My Advent reflection with excerpts from a sermon I preached on December 19. It is late, I know, but I finally have some time to be super creative, reflective and still.
Peace of Christ be with you.
Prepare the way…

Luke 1:39-55

“Silent Night, Holy Night, all is calm, all is bright,”

Hearts every are filled with joy and sometimes wonder as their mouths sing about the little child’s, Jesus, birth bringing a silent calm and peace in the world. It is so lovely.

In the moment, we could easily forget the Christ child’s birth and life on the earth was not all that silent or peaceful. It is so tempting to believe the birth of Jesus is one of silence, making all calm and all bright. It is nice for a few minutes to forget that in 3 months or so, we will be in the same space singing, “Where you there when they crucified my Lord.”

There is another carol, that doesn’t often make it to our top 5 or 10 Christmas carol list, but makes its way into our Advent journey reminding us of who we celebrate, remember and have chosen to follow.

It is Mary’s song. Her song enters into our Christmas routine inviting us to stop, listen and then, by the grace of God, dare to sing along.

Her song bids us to ponder in our hearts, what it means when we sing on Christmas day Jesus “rules the world with truth and grace, makes the nations prove the glories of God’s righteousness and wonders of God’s love”?

So many questions immediately come to mind…

Who is this child? What does it mean to bear the name of this child and claim to follow him?

What are the glories of God’s righteousness and wonders of God’s love?

During extremely trying and fearful times for the masses of people living under Herod’s rule, where his governing fostered a widening gap between the rich and the numerous amount of poor, the Jesus’ Jewish mother, dares to sing:

and my spirit rejoices in God my Savior, 
for he has been mindful of the humble state of his servant.

From now on all generations will call me blessed, 
for the Mighty One has done great things for me— 
holy is his name. 

His mercy extends to those who fear him, from generation to generation.

He has performed mighty deeds with his arm; he has scattered those who are proud in their inmost thoughts.

He has brought down rulers from their thrones but has lifted up the humble.

He has filled the hungry with good things but has sent the rich away empty.

He has helped his servant Israel, remembering to be merciful to Abraham and his descendants forever, 
even as he said to our fathers.

These ancient words of Scriptures remain before us, demanding the attention of those who follow the God of Jesus Christ as the Holy Spirit opens us to a new way of seeing, walking, speaking, spending, eating… being in the world.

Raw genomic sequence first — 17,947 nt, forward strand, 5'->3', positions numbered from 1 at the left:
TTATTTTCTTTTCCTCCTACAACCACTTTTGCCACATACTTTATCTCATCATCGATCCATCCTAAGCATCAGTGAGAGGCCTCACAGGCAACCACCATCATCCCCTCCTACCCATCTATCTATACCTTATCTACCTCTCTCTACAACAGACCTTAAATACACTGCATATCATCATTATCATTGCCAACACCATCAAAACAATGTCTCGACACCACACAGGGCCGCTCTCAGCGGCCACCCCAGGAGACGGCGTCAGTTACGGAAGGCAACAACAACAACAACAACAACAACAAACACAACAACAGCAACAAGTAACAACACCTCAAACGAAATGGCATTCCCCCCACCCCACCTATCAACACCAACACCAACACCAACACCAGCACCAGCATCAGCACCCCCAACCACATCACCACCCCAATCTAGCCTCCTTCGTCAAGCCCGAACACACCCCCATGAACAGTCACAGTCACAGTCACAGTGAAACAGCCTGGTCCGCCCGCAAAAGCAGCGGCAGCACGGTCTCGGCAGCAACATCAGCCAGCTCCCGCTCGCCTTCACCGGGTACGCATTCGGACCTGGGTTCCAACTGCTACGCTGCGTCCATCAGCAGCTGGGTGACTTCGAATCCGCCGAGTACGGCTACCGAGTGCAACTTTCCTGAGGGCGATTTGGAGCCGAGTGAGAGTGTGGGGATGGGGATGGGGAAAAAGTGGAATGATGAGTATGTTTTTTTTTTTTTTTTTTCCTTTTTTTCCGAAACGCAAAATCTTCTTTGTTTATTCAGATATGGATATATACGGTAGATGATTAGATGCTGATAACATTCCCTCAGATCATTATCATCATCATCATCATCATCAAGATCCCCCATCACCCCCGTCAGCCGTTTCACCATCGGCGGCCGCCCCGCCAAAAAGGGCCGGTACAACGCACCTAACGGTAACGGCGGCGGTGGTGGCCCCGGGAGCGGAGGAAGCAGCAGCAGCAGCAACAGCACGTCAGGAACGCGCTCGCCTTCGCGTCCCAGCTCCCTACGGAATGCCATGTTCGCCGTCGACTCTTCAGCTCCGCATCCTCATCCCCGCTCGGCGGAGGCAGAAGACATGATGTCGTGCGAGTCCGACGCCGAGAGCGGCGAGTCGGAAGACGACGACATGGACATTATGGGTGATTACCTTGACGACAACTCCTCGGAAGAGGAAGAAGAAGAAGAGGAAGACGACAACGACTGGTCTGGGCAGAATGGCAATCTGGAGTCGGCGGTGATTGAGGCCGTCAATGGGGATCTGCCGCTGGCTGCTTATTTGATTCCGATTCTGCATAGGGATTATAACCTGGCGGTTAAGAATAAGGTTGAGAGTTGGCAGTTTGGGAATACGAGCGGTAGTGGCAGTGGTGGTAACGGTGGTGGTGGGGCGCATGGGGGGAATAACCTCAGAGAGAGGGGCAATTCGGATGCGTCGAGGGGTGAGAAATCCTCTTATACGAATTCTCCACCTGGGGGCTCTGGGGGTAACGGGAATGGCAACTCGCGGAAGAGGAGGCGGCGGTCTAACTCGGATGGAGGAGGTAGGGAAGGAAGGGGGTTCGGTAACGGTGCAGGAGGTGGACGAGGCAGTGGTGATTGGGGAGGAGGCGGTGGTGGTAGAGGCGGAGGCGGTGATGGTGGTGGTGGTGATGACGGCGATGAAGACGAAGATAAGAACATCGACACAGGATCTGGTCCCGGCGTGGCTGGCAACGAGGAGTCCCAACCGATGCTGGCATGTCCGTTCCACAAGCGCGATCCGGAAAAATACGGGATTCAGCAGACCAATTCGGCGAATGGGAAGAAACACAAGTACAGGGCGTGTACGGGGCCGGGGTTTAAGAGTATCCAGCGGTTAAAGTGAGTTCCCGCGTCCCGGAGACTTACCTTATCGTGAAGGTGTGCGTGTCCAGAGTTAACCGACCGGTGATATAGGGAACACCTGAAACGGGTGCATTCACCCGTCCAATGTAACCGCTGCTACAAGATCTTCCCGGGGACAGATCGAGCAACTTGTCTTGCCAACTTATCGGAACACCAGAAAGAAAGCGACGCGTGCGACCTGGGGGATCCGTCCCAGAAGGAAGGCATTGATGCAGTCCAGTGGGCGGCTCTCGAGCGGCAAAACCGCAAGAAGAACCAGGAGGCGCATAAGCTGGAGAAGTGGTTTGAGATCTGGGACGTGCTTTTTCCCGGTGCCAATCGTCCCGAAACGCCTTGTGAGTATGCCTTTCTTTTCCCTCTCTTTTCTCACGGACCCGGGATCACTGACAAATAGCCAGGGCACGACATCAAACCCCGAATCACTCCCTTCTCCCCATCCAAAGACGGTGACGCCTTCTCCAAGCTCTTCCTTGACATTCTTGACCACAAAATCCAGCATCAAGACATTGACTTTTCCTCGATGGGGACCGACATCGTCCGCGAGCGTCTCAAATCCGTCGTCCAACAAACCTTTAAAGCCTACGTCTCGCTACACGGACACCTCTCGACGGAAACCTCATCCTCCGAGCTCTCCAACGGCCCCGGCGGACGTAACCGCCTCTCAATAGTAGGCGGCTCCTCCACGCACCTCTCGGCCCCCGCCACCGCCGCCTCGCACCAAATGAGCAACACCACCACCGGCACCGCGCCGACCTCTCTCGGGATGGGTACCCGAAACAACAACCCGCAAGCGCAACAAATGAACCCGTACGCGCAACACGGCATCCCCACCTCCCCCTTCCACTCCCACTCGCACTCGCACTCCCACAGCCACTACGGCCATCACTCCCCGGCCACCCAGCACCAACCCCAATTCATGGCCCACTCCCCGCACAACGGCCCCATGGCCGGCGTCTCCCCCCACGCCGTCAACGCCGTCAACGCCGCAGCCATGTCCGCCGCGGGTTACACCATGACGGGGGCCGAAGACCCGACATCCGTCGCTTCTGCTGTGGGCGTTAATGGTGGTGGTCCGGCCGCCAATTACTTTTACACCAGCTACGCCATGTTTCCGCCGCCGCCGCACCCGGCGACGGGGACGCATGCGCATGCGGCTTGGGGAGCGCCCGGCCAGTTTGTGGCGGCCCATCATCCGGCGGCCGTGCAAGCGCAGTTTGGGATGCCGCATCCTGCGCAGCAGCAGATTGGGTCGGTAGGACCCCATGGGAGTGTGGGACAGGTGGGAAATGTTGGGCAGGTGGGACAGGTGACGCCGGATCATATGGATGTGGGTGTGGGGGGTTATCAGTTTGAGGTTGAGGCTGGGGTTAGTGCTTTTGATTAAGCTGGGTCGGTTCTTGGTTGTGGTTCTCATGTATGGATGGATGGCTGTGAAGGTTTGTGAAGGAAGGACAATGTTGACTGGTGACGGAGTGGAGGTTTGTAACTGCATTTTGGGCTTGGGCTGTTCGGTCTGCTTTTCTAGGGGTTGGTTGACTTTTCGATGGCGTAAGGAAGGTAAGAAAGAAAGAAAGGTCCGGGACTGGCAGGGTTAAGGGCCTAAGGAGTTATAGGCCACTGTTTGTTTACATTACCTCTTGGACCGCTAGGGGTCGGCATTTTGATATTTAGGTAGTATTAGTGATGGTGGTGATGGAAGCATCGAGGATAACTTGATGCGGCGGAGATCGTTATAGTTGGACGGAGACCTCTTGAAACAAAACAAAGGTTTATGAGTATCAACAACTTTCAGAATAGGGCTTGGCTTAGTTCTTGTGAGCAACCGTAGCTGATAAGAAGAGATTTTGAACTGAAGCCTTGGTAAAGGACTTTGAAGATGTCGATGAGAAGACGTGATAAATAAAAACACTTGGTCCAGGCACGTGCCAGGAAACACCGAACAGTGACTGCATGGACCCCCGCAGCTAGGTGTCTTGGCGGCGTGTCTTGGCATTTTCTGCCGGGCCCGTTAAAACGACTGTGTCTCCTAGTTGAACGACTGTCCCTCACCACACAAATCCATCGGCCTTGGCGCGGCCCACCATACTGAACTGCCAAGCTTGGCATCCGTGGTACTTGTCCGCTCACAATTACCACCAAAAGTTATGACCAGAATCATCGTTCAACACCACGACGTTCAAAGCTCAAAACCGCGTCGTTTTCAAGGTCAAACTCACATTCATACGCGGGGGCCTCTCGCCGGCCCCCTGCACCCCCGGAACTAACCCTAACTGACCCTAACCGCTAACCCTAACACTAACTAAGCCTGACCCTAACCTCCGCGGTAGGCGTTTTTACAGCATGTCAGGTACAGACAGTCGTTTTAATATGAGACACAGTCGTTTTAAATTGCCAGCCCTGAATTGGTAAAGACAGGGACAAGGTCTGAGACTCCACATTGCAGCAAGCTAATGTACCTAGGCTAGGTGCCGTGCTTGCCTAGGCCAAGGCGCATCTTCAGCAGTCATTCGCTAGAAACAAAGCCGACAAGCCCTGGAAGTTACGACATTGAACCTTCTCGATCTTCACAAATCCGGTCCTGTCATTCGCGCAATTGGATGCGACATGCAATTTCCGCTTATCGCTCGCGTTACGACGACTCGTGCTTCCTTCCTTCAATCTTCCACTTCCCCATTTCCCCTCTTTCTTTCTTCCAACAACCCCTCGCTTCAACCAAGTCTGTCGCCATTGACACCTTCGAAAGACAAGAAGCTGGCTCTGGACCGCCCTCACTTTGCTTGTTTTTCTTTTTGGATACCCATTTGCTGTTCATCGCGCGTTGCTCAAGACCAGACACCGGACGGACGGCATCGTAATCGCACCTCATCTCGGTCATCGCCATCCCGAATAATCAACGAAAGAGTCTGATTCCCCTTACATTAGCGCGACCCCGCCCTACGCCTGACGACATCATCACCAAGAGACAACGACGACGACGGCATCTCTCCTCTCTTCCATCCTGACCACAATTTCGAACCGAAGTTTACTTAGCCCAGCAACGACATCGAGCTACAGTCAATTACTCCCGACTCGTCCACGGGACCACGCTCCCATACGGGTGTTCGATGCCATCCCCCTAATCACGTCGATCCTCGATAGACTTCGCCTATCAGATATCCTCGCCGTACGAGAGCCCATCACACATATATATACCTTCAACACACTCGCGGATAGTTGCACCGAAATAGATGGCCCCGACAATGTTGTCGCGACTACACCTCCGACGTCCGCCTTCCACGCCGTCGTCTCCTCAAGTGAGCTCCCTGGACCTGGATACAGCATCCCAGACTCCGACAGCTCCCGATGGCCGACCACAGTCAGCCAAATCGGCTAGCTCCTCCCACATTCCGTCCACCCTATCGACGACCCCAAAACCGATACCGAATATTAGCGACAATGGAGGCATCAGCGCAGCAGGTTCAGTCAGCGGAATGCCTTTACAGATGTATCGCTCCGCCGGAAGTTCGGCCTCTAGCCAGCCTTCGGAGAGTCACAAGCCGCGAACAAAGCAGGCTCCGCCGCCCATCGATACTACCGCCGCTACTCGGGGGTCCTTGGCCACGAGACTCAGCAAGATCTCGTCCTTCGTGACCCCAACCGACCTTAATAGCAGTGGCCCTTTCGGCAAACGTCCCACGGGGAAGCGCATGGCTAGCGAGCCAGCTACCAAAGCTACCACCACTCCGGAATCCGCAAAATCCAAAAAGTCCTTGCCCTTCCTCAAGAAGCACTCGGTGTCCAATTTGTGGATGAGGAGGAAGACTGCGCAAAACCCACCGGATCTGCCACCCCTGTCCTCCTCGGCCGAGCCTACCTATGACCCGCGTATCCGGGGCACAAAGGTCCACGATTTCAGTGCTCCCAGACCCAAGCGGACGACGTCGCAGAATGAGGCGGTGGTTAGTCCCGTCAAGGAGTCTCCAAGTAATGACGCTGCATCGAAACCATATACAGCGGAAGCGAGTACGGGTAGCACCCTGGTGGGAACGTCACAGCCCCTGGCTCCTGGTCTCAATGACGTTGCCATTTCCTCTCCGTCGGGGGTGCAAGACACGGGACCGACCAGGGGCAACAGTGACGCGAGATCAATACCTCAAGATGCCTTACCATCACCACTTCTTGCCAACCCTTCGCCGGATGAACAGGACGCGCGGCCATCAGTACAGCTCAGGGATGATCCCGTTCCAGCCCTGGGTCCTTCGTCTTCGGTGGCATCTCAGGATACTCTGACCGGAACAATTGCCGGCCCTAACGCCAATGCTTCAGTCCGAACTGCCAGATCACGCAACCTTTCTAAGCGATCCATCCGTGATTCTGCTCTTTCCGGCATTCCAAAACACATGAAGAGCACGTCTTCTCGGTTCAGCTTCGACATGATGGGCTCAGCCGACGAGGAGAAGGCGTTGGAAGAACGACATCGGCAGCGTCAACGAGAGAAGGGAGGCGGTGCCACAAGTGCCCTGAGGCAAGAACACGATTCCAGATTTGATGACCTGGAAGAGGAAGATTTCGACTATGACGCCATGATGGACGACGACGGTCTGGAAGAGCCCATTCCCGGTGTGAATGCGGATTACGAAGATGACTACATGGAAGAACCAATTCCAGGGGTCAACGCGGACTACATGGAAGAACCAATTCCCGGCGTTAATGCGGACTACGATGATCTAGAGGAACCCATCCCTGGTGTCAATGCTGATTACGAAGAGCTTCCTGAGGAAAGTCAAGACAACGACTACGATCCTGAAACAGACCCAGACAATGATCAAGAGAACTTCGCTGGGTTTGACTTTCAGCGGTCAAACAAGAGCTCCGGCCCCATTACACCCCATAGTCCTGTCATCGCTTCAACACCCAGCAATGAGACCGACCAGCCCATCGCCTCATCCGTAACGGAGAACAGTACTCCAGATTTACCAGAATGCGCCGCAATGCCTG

In a world where one’s place of birth still determines whether they live or whether they die; whether they receive a good education or receive an education at all; whether you can view the dreaded sting of war through your television screen or feel the dreaded sting of war; whether you eat three meals plus a day or have no idea where you next meal may come from; whether you know little league baseball cheers or the motto “Do or Die”…

In this world, Mary still sings and those of faith are invited to sing wit her.

It is into this very world, the church is called to proclaim with our lives, as Charles Campbell writes “God’s challenge to good order.”

As the writer, Kate Huey, reminds us in her Advent reflection, “As long as millions of children go to bed hungry or homeless or afraid each night, there are tables to be turned, that is, if we’re going to mean what we sing in this year’s Christmas carols. Sharon Ringe describes the righting of things, when all of God’s children will have what they need: The rich and the hungry, the lowly and the powerful ‘represent economic and political opposites, and as a result of God’s action, they are said to move toward a common middle ground.’ Ringe’s claim for Mary’s time is our dream, too, when ‘an economy marked by scarcity and competition is replaced by an economy of generosity in which all have enough.'”

Mary’s dream, her song, is the dream and song of many today- rich and poor alike-. It is a song of Good News for all, it is a proclamation of a new reality that breathes life for all people-rich and poor alike-.

 We all long for a time when suffering will end and everyone will have enough to care for those we love and ourselves, when nations and families will live in peace, when we can daily offer the world what gives us great joy and the earth will be restored and healed of the damage that has been done.

Wouldn’t it be something if our Christmas dreaming in our various sanctuaries this year, led to a new way of living as we woke-up and walked out of the front doors with a renewed imagination?

Wouldn’t it be something if our Christmas dreaming led us to live lives that constantly point to the One we celebrate every day we live?

Mary had the faith and the creative mind to claim such a future for herself and her people. It was a faith and imagination that not only made claims for the future, but boldly claimed the possibilities of another way in the here and now. The life, mind and teachings of her son, lead me to wonder the influence her theological understanding and vision had upon her son. As her words echo the song of Hannah, you hear echos of her song in one of the greatest sermons ever told (Matthew 5-7).

In this season of Advent, may the songs of hope, freedom and justice be so deep in our hearts and souls, as Mary’s own song was part of who she was. May we stand by that window with Mary, “expectant with hope and filled to the brim with joy because we have seen in every moment of tender love and forgiveness the promise of what is has come, is coming and yet to come.” Kate Huey

Wouldn’t it be something?